Many celebrities made headlines for what they wore on the red carpet. Celebrities such as Leonardo DiCaprio, Scarlett Johansson and Charlize Theron made headlines for their stunning fashion statements.
However, it was Natalie Portman that stole the show with her statement making black and grey gown. The former Academy award wining actress arrived in an absolutely gorgeous black and gold Dior gown and cape. The cape was embroidered with the names of all the female directors that were snubbed by the Oscars.
Her cape contains the name of the following female directors; Marielle Heller (A Beautiful Day in the Neighborhood), Mati Diop (Atlantics), Melina Matsoukas (Queen and Slim), Alma Har’el (Honey Boy), Lorene Scafaria (Hustlers) and Celine Sciamma (Portrait of a Lady on fire).
For the ninth year in the past decade, all five of the best director nominees were male.
Natalie has received great support and praises for her gown choice.
However, a few people on social media spotted contradiction between Portman’s inspirational statements and her actual work decisions. Portman’s filmography shows that the actress has only worked with two female directors in her career. And one of them was herself.
Furthermore, her own production company, Handsomecharlie Films, has not yet made a film with a female director (again, other than Portman).
Two tweets in particular that drew attention to these facts received more than 300,000 likes between them.
Natalie Portman’s production company has only ever hired 1 female director (her name was Natalie Portman) https://t.co/DRUVM1oezW— Angela Morabito (@AngelaLMorabito) February 11, 2020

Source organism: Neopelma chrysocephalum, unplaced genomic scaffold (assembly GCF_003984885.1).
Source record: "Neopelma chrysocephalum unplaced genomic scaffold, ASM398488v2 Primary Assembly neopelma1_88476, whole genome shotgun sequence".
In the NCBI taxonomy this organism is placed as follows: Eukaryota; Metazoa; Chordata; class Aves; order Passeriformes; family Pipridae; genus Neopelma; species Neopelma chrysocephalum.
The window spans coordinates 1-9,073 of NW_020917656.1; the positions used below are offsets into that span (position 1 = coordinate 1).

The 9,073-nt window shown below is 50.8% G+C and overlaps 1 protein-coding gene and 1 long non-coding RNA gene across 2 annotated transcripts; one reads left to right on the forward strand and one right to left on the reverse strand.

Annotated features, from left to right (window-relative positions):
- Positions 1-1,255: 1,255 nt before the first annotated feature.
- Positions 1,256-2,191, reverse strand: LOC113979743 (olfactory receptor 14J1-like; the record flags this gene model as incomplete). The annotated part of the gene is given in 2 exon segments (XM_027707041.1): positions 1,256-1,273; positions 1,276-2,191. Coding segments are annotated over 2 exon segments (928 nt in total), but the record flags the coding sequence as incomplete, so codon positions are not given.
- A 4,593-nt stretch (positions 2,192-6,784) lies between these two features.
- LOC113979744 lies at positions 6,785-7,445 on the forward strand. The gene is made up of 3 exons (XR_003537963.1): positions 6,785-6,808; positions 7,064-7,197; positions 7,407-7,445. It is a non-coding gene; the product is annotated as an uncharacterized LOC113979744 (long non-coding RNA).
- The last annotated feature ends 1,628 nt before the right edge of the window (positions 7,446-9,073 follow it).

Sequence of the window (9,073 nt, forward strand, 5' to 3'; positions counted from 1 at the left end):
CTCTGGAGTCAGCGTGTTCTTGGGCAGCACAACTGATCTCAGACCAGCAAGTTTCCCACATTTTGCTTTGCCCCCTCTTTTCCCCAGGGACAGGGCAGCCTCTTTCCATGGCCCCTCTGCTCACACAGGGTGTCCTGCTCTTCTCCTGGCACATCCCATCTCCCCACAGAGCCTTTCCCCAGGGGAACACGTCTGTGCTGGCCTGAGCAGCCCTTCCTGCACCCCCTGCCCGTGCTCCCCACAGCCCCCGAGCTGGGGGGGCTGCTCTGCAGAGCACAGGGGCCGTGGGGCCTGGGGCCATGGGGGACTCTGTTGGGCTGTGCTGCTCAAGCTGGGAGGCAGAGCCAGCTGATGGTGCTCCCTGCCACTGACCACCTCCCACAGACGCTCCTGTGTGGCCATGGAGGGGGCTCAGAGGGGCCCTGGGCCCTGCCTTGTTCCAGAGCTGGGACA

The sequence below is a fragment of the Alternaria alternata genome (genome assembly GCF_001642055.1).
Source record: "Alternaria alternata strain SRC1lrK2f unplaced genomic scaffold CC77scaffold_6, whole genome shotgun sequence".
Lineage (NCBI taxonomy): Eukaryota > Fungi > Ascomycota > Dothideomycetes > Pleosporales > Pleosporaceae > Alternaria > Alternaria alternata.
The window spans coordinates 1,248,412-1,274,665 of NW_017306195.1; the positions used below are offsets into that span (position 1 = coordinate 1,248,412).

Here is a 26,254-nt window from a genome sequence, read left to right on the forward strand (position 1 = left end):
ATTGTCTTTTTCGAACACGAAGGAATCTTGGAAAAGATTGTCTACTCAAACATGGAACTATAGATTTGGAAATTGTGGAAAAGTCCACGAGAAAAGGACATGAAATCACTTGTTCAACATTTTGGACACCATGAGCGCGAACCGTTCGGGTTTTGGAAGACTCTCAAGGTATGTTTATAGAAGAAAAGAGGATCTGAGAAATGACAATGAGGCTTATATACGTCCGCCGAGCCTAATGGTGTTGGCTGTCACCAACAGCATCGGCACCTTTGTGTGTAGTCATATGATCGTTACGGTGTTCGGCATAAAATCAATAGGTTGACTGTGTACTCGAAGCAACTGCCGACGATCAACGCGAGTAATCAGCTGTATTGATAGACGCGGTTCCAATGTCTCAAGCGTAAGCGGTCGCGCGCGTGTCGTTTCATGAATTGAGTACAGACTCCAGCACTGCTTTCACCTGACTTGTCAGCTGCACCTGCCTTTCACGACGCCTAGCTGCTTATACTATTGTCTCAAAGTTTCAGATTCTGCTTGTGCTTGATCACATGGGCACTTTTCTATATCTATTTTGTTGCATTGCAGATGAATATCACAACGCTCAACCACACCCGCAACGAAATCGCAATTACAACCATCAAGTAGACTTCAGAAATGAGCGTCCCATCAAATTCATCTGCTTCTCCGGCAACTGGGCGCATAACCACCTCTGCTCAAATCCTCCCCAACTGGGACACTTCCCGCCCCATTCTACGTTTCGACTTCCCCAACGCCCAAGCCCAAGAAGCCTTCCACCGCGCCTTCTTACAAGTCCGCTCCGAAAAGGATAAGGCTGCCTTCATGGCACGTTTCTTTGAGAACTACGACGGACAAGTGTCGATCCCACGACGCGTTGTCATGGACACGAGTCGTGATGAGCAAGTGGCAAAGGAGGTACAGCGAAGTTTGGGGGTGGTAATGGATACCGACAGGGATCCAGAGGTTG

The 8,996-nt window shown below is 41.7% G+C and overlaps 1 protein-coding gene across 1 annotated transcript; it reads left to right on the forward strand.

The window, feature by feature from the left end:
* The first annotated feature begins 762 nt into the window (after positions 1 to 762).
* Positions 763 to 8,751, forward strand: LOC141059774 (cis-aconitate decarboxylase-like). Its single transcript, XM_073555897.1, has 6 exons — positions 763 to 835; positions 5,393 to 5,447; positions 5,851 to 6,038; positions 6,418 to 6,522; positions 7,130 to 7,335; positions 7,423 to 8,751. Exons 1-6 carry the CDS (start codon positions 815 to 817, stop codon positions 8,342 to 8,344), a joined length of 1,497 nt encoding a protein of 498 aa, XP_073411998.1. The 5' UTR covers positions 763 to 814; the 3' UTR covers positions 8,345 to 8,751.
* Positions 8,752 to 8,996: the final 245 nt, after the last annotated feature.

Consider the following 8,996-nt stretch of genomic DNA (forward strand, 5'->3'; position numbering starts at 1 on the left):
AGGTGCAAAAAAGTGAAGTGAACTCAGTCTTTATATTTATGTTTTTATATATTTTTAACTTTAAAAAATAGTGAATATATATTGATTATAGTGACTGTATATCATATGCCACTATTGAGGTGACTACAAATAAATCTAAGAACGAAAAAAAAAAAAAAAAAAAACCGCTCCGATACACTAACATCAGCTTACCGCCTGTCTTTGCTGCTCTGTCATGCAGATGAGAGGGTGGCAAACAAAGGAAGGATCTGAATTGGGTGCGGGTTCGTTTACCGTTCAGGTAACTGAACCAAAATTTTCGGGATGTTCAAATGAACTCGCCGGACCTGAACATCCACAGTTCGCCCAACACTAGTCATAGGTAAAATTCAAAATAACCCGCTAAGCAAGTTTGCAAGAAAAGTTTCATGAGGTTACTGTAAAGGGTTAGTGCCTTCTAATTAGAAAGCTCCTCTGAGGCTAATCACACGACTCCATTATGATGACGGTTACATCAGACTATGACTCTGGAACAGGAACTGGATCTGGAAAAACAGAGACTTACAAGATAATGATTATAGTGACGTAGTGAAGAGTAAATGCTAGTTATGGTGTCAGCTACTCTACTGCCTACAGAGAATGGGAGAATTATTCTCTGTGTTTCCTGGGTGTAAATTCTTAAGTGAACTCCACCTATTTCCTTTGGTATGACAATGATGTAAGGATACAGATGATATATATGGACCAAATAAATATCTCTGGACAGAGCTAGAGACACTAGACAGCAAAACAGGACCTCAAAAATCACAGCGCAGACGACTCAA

i wonder if this means her production company will finally produce a film with a female director https://t.co/5J9bEANXD0— KATE 🔜 #SXSW (@OhMyMithrandir) February 10, 2020
The actress Rose McGowan’s pointed out that Portman doesn’t “walk the walk” because she doesn’t have a great track record of working with female directors herself.
“You are the problem,” McGowan said. “Yes, you, Natalie. Lip service is the problem. Fake support of other women is the problem.”
“I find Portman’s type of activism deeply offensive to those of us who actually do the work. I’m not writing this out of bitterness, I am writing out of disgust. I just want her and other actresses to walk the walk.”
“What is it with actresses of your ilk?,” she continued. “You ‘A-listers’ could change the world if you’d take a stand instead of being the problem.
“Stop pretending you’re some kind of champion for anything other than yourself. Until you and your fellow actresses get real, do us all a favour and hang up your embroidered activist cloak, it doesn’t hang right.”
Portman has now responded, saying the reason is that there are “gatekeepers at every level” who prevent such films getting made.
While acknowledging the criticisms about her own previous work, Portman defended herself and drew attention to other projects she’s worked on which had women at the helm.
The actress added that other projects with female directors, which are not public knowledge, have fallen through.
“Unfortunately, the unmade films I have tried to make are a ghost history,” she said.
“Female films have been incredibly hard to get made at studios, or to get independently financed. If these films do get made, women face enormous challenges during the making of them.
“I have had the experience a few times of helping get female directors hired on projects which they were then forced out of because of the conditions they faced at work.
“After they are made, female-directed films face difficulty getting into festivals, getting distribution and getting accolades because of the gatekeepers at every level.
“So I want to say, I have tried, and I will keep trying. While I have not yet been successful, I am hopeful that we are stepping into a new day.”